Landlords have to see that their tenants’ basic living needs are met, and that includes making sure they have easy access to their mail. If you’re in charge of setting up the mailboxes for an apartment complex whether you’re helping design a new building or what you currently have needs to be replaced consider whether to go for the cluster mailbox option or to install individual boxes in front of each apartment. Both have advantages and disadvantages, but there is a clear winner as far as apartment and condo complexes go.
Indoor complexes don’t have space for individual boxes, and you won’t find a mailbox carrier willing to walk through the entire building dropping off mail in slots, so your only choice is commercial cluster mailboxes if you’re the landlord of an indoor complex. Outdoor apartment complexes, which allow for outside entry into the individual apartments, have more flexibility in this regard. However, you still need to consider the amount of space available on the property. A cluster mailbox at the end of the driveway is a better use of space than boxes every few feet in a small area in front of the apartments.
Snow and Ice Removal
If your apartment complex has outdoor entry and there’s no central office building where tenants can easily access their mail in a cluster mailbox, you may have to worry about snow and ice removal in the winter. Go with one cluster mailbox per building in a centralized location. Then, as landlord, you only need to make sure the area in front of that cluster is clear, in addition to clearing the parking area and sidewalks.
If you give each apartment a mailbox, you’ll need a shovel or snow blower out to clear the walkway from the parking area or sidewalk to each individual mailbox etc, which will prove time consuming. If you fail to clear away the snow from each mailbox in time, not only could you be responsible for a delay in mail delivery, but you could also find yourself liable for breaking the landlord-tenant agreement.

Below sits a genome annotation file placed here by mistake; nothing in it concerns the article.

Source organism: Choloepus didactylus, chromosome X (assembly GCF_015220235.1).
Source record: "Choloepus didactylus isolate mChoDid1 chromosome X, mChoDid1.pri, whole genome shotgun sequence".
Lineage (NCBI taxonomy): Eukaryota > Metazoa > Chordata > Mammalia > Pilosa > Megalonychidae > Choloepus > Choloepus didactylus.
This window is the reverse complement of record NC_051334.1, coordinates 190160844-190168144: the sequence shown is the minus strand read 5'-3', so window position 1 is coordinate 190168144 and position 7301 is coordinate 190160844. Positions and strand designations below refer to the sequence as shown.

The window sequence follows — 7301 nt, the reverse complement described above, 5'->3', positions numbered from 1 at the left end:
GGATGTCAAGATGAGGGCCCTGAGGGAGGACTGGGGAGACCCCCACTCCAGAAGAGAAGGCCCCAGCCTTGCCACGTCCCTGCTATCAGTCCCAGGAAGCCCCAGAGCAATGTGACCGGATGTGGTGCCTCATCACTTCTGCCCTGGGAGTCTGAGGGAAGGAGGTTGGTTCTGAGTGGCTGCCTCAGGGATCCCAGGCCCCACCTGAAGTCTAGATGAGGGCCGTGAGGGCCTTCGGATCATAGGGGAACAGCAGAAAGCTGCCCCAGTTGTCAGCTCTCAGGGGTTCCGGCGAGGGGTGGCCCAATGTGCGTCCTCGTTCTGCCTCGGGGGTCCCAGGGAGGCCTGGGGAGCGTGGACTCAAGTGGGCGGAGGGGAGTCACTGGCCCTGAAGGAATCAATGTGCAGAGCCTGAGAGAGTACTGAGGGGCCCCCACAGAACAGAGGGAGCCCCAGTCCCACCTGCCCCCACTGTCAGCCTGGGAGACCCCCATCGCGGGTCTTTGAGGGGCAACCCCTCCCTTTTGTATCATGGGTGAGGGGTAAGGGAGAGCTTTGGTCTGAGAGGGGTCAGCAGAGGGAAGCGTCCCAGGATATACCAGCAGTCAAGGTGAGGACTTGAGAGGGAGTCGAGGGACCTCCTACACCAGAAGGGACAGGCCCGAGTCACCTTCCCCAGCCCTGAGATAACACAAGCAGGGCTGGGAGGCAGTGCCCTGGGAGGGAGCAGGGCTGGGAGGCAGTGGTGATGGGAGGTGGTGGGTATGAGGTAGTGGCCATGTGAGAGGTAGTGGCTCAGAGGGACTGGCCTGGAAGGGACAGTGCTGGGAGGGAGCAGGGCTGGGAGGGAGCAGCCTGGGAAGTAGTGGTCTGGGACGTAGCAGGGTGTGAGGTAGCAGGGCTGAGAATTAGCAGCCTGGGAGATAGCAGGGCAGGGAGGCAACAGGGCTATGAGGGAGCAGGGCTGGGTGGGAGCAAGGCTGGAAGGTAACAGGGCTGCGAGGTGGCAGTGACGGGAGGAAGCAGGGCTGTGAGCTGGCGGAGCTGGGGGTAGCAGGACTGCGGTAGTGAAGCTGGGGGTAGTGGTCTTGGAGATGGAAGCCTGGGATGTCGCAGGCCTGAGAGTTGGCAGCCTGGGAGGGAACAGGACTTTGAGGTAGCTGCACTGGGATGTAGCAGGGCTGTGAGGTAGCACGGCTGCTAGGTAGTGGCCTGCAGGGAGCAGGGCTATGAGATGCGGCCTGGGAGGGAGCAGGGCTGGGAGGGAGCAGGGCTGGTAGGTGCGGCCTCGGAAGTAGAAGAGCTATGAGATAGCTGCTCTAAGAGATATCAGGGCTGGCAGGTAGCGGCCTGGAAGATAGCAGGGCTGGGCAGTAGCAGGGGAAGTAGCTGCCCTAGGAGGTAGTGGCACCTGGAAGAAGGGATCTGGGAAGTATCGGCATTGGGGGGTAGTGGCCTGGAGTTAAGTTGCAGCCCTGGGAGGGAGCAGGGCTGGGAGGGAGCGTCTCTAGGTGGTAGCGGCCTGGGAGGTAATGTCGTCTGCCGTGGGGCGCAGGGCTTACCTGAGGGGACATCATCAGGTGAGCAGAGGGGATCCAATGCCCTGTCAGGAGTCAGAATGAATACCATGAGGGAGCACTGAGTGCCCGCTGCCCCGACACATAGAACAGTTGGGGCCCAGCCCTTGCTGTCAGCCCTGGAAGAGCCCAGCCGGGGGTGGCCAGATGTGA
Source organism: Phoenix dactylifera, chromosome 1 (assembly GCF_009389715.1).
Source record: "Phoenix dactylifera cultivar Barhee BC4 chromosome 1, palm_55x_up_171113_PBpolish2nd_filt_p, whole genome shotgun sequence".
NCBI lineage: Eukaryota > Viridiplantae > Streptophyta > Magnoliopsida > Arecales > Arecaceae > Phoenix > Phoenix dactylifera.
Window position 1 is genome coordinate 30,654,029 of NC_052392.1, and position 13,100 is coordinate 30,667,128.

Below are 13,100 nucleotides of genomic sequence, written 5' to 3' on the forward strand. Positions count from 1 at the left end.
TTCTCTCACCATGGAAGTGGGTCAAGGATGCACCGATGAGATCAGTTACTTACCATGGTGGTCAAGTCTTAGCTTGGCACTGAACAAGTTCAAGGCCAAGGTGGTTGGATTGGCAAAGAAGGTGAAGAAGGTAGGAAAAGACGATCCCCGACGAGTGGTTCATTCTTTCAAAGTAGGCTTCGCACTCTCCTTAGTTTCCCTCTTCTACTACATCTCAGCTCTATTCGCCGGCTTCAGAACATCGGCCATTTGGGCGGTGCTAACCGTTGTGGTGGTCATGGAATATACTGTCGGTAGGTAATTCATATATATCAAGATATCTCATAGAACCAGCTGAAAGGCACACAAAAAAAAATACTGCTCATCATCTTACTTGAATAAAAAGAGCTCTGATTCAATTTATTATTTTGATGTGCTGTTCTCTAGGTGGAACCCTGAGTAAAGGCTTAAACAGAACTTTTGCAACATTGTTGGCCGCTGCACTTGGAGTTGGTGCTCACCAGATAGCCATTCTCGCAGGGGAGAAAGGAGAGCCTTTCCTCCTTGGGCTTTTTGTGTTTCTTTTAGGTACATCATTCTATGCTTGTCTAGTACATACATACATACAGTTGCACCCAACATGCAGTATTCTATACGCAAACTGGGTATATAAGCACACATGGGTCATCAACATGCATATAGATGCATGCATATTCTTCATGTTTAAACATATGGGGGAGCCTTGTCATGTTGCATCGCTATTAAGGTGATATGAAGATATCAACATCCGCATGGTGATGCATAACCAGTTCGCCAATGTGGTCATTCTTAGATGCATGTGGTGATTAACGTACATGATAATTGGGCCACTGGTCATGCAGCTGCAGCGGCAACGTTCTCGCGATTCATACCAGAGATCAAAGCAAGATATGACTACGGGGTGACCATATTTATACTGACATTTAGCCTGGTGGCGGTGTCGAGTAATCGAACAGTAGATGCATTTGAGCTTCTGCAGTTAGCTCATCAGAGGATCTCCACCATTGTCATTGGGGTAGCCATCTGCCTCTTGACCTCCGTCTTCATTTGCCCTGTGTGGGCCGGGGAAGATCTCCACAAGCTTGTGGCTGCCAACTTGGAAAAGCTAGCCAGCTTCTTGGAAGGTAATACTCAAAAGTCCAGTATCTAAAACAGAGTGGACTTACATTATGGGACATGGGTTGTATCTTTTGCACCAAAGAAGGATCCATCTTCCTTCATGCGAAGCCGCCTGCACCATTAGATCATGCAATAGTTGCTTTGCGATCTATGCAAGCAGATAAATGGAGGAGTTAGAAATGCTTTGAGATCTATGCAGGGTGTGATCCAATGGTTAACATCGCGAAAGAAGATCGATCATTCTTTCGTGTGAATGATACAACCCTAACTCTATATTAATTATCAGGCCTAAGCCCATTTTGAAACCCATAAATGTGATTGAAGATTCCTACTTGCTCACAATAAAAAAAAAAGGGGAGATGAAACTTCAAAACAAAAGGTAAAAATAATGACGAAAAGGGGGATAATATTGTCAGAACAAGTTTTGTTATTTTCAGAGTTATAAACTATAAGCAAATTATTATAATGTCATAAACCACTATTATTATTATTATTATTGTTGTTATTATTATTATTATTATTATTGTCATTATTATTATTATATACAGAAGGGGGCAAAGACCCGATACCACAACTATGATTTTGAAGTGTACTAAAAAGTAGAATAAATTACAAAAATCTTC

Some areas require apartment complexes offer locked mailboxes to their tenants so only the residents, who have the individual keys to their boxes, may access their mail. Cluster commercial mailboxes frequently include individual locks, so they take care of this requirement. The mail carrier accesses them through a panel at the back, or if there are only a few, she may have a master key that lets her open each box individually.
Because of the setup of traditional individual mailboxes, you can’t include locks and expect the mail carrier to unlock them each one by one. In other words, you can’t meet the legal requirement to offer locked mailboxes with individual mailboxes. Check with local and state laws. Many metropolitan cities, such as New York City, have their own laws regarding what landlords must provide, and a locked mailbox is one of them.
As the Texas News Journal explains, you may not have a choice between cluster mailboxes and individual mailboxes in the future whether you’re an apartment complex owner or a subdivision developer. The USPS mailbox is hoping to save time on mail carriers’ routes, which will save the USPS money.
While the USPS isn’t making existing complexes or subdivisions change yet, it’ll cost less to comply now in case you have to later, and then have to redo the setup again. As long as you’re looking into switching the current mailbox setup at your apartment complex or if you’re overseeing the building of a new complex, comply with the request now to avoid additional difficulty down the line.
There are reasons for and against individual mailboxes and commercial cluster mailboxes at an apartment complex; however, it’s simpler for you as the landlord, for your tenants and for your mail carrier to choose the cluster design. Cluster box mailboxes require less maintenance and may simply be the only option you have.
About the Author:Dave Vincent works for National Mailboxes. Visit http://www.nationalmailboxes.com/commercial/ to find unbeatable deals on commercial mailboxes for your properties.